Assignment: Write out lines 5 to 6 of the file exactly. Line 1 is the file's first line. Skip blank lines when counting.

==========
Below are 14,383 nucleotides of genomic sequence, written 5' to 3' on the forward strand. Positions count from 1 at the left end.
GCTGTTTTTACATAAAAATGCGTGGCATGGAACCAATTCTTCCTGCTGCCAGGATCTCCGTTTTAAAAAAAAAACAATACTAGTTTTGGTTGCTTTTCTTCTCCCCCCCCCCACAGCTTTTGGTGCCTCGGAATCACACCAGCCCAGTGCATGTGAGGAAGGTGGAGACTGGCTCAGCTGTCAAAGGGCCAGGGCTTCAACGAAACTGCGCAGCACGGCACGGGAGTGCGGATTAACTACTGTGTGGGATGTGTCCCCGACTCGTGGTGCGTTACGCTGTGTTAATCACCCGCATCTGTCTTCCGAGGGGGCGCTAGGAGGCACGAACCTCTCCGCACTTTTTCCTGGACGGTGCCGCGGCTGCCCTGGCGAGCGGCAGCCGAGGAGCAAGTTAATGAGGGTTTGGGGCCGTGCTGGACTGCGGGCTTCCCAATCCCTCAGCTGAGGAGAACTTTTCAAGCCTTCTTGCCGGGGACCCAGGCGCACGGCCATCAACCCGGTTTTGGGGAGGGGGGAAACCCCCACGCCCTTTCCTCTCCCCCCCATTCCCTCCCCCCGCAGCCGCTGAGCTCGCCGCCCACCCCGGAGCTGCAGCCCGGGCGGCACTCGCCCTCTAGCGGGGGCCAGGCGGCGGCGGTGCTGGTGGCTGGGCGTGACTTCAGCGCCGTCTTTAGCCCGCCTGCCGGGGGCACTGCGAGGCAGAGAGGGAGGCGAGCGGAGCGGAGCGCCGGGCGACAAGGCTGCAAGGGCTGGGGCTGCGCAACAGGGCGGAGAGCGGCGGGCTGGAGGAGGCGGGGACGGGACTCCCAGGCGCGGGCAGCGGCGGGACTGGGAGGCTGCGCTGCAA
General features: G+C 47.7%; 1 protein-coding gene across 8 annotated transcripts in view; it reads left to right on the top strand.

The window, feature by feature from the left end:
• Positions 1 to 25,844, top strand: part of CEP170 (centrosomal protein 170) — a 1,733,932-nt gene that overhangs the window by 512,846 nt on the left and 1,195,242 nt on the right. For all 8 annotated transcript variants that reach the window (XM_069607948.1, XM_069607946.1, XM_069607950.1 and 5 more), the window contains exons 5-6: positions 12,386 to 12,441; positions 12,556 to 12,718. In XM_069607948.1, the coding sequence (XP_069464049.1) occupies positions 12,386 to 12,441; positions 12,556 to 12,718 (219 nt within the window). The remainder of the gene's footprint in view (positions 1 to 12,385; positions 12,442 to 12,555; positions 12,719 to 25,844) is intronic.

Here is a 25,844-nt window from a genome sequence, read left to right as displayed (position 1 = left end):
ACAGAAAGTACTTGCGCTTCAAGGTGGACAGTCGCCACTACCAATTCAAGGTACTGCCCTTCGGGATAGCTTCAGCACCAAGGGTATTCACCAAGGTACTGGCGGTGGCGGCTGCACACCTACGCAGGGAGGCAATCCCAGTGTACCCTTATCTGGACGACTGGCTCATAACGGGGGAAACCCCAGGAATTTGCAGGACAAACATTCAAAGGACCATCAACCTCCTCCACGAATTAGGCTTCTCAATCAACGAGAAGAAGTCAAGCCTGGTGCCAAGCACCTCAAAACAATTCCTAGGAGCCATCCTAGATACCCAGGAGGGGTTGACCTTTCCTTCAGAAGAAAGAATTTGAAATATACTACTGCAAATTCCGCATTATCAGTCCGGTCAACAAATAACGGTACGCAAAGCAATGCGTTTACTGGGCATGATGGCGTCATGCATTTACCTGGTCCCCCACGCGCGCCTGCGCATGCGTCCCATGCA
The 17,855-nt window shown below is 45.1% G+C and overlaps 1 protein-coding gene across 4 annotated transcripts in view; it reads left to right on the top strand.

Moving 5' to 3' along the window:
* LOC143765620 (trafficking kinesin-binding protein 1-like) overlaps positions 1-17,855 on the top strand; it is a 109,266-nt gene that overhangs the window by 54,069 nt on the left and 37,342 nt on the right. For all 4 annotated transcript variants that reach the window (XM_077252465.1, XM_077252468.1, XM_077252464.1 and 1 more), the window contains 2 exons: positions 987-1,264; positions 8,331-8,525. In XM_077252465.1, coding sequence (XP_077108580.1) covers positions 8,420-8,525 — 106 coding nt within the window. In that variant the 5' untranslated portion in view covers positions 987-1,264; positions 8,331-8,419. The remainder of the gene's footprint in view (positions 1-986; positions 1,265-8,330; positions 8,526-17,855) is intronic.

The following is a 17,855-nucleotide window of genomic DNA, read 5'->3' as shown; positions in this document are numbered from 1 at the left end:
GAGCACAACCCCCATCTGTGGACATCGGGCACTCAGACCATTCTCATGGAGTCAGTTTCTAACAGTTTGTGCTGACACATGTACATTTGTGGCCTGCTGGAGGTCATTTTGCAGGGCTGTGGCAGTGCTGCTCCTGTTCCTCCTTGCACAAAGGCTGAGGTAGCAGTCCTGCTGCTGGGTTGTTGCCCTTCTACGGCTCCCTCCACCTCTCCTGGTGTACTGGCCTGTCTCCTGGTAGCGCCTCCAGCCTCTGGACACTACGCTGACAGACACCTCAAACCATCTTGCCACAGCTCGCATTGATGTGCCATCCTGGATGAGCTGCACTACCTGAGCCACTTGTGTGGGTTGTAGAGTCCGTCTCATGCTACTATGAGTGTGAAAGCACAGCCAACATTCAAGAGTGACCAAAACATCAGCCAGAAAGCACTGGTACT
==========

• Positions 1 to 25,844, top strand: part of CEP170 (centrosomal protein 170) — a 1,733,932-nt gene that overhangs the window by 512,846 nt on the left and 1,195,242 nt on the right. For all 8 annotated transcript variants that reach the window (XM_069607948.1, XM_069607946.1, XM_069607950.1 and 5 more), the window contains exons 5-6: positions 12,386 to 12,441; positions 12,556 to 12,718. In XM_069607948.1, the coding sequence (XP_069464049.1) occupies positions 12,386 to 12,441; positions 12,556 to 12,718 (219 nt within the window). The remainder of the gene's footprint in view (positions 1 to 12,385; positions 12,442 to 12,555; positions 12,719 to 25,844) is intronic.

Here is a 25,844-nt window from a genome sequence, read left to right as displayed (position 1 = left end):